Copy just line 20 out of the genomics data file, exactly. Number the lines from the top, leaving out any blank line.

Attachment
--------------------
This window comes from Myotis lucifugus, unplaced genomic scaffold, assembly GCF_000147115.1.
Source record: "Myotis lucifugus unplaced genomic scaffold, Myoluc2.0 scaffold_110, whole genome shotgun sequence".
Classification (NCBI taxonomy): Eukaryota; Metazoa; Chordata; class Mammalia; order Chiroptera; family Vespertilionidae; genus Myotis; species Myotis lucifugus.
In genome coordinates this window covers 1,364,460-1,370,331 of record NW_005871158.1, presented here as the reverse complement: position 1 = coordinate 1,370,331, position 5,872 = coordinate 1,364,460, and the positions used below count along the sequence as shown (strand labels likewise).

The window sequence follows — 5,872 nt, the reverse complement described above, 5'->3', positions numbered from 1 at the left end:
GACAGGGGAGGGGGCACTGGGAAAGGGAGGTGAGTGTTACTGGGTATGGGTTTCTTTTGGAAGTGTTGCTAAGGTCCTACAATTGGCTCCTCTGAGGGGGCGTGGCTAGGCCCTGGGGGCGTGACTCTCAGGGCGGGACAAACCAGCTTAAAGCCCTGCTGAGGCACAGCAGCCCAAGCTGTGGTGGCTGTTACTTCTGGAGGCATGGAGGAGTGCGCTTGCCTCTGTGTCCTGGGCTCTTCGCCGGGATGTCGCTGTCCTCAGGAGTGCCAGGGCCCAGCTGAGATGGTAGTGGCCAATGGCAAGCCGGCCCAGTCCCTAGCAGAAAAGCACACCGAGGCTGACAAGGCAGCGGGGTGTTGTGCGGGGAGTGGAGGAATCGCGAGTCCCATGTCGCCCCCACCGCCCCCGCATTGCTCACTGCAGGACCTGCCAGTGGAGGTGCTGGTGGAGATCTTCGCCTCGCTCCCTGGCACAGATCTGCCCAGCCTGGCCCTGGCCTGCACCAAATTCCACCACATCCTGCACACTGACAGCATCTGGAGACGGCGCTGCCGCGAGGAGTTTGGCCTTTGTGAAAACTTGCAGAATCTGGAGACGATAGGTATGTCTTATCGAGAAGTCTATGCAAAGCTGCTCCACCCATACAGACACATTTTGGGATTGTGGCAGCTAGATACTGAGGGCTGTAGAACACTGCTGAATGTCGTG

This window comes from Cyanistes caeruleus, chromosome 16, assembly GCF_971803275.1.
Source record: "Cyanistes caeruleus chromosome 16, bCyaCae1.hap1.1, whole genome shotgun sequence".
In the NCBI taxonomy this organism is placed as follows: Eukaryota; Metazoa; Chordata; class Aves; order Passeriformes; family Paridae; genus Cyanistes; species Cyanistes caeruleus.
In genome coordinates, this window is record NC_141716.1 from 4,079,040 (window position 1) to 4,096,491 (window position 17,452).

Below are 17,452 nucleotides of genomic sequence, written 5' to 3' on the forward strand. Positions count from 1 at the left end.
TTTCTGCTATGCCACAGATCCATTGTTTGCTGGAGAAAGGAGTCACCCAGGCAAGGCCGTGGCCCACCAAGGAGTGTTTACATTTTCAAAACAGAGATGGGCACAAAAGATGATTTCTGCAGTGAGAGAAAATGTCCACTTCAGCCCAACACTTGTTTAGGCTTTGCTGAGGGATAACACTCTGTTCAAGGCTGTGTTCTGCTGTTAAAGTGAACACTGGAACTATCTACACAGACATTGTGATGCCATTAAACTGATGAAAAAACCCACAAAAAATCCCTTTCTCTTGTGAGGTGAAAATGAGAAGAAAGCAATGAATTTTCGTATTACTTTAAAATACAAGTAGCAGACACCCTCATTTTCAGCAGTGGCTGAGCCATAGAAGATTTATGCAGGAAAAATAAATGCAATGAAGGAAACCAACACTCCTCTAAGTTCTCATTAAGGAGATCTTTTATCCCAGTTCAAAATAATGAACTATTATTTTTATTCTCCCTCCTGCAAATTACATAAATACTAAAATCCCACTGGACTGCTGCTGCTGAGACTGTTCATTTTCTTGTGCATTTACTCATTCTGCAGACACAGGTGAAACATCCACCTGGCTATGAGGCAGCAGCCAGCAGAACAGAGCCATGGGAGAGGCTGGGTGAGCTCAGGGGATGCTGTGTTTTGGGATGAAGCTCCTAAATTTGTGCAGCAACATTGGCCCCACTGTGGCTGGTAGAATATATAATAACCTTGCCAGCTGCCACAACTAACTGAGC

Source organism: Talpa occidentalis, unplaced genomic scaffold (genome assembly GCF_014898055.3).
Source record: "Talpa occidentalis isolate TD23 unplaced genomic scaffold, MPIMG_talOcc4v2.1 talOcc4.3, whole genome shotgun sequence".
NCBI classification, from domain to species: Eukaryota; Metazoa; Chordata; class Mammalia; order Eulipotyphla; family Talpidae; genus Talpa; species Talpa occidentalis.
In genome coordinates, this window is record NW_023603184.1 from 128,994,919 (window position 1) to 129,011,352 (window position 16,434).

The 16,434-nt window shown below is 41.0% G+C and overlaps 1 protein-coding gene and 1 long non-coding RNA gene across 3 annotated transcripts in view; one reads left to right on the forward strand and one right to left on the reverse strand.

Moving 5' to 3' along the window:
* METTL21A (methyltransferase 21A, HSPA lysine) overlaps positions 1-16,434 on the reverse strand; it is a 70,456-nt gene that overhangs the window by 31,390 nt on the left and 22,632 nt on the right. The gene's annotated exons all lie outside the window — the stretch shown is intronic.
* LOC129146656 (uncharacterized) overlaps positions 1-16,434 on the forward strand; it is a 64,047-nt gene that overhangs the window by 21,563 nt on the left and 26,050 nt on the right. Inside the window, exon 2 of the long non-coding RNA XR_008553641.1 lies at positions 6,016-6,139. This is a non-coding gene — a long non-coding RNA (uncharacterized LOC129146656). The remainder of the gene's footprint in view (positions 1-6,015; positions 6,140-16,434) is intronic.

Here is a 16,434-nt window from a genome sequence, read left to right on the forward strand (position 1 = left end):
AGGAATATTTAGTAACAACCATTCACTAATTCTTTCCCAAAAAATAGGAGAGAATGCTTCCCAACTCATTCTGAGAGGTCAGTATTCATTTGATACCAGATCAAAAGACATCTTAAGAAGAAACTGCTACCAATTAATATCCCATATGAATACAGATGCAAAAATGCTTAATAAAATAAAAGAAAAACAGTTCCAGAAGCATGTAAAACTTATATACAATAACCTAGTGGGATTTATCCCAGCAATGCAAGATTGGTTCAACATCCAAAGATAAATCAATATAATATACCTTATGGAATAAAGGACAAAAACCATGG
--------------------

* LOC129146656 (uncharacterized) overlaps positions 1-16,434 on the forward strand; it is a 64,047-nt gene that overhangs the window by 21,563 nt on the left and 26,050 nt on the right. Inside the window, exon 2 of the long non-coding RNA XR_008553641.1 lies at positions 6,016-6,139. This is a non-coding gene — a long non-coding RNA (uncharacterized LOC129146656). The remainder of the gene's footprint in view (positions 1-6,015; positions 6,140-16,434) is intronic.